Reckoning up the body : logics of enumeration and arrangement in Buddhist and Āyurvedic inventories of anatomy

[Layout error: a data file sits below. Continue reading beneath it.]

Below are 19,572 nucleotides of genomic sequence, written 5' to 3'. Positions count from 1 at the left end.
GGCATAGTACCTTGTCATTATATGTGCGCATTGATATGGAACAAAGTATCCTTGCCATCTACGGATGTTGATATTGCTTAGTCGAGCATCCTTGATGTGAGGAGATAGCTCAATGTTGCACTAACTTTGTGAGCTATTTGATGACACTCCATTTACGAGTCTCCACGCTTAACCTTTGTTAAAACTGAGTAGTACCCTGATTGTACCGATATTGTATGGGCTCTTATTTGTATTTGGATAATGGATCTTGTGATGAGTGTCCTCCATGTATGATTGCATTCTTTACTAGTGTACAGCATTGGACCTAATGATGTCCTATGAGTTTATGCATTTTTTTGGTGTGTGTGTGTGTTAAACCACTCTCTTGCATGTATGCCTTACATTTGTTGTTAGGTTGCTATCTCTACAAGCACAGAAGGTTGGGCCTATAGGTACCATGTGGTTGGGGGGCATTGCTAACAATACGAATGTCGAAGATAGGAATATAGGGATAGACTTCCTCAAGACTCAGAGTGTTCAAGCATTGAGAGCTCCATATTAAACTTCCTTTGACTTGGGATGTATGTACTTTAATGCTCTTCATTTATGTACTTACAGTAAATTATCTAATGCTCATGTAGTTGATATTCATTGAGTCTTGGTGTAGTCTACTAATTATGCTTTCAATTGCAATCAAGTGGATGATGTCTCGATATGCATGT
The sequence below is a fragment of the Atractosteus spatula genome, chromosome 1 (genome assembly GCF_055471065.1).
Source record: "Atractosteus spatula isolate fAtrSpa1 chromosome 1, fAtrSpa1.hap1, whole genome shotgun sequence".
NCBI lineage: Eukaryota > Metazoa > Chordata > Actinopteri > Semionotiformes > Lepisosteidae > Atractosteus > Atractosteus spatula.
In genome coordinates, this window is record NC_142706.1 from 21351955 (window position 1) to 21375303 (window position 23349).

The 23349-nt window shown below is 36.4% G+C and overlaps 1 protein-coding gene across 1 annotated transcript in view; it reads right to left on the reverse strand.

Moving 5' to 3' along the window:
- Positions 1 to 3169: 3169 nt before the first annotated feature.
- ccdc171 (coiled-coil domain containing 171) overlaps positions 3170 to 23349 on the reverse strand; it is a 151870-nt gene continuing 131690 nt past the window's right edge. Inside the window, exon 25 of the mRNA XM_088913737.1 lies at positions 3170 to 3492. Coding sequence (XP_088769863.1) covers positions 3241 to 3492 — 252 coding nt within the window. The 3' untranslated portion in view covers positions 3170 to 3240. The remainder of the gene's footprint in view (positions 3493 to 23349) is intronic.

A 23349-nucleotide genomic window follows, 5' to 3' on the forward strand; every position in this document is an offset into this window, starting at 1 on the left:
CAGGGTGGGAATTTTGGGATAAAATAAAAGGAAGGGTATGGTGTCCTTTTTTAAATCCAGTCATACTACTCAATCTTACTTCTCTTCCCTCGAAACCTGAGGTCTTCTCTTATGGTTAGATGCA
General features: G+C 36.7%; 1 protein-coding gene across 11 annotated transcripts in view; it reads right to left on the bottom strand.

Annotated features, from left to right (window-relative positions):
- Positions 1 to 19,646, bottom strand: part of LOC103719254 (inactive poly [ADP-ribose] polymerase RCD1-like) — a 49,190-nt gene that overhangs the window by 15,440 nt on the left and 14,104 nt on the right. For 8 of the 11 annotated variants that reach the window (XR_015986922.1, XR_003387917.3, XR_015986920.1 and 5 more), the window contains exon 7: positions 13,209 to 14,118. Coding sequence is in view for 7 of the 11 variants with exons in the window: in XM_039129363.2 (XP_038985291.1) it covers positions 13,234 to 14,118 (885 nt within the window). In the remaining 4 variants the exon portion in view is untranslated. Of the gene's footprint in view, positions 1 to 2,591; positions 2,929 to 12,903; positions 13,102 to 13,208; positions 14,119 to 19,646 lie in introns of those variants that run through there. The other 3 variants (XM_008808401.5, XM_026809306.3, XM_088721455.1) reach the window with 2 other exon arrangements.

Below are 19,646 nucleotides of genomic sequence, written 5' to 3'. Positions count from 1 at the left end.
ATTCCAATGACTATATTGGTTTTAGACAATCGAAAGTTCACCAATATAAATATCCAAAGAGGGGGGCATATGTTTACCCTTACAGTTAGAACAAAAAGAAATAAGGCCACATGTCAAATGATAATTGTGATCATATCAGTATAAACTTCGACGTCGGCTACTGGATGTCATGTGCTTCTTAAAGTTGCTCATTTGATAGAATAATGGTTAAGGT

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Indian accounts of anatomy from the early centuries of the Common Era display a shared desire to enumerate the parts of the human body. Two such accounts occur in the foundational texts of āyurveda --- the Caraka-saṃhitā and Suśruta-saṃhitā --- and another in the Buddhist commentarial text, the Visuddhimagga. Scholars have mined these medical sources in particular to determine the extent and accuracy of anatomical knowledge in ancient India. But little has been done to understand the logics that these sources apply in dismembering, enumerating, and rearranging the body. A close reading reveals three distinct ways by which the materiality of the body could be interpreted in ancient India to conform to broader ideologies and epistemologies. Moreover, through examining both āyurvedic and Buddhist sources, it soon becomes clear that generalizations like "religion" and "medicine" mask the constellation of complex and often-overlapping concerns present in these various studies of anatomy.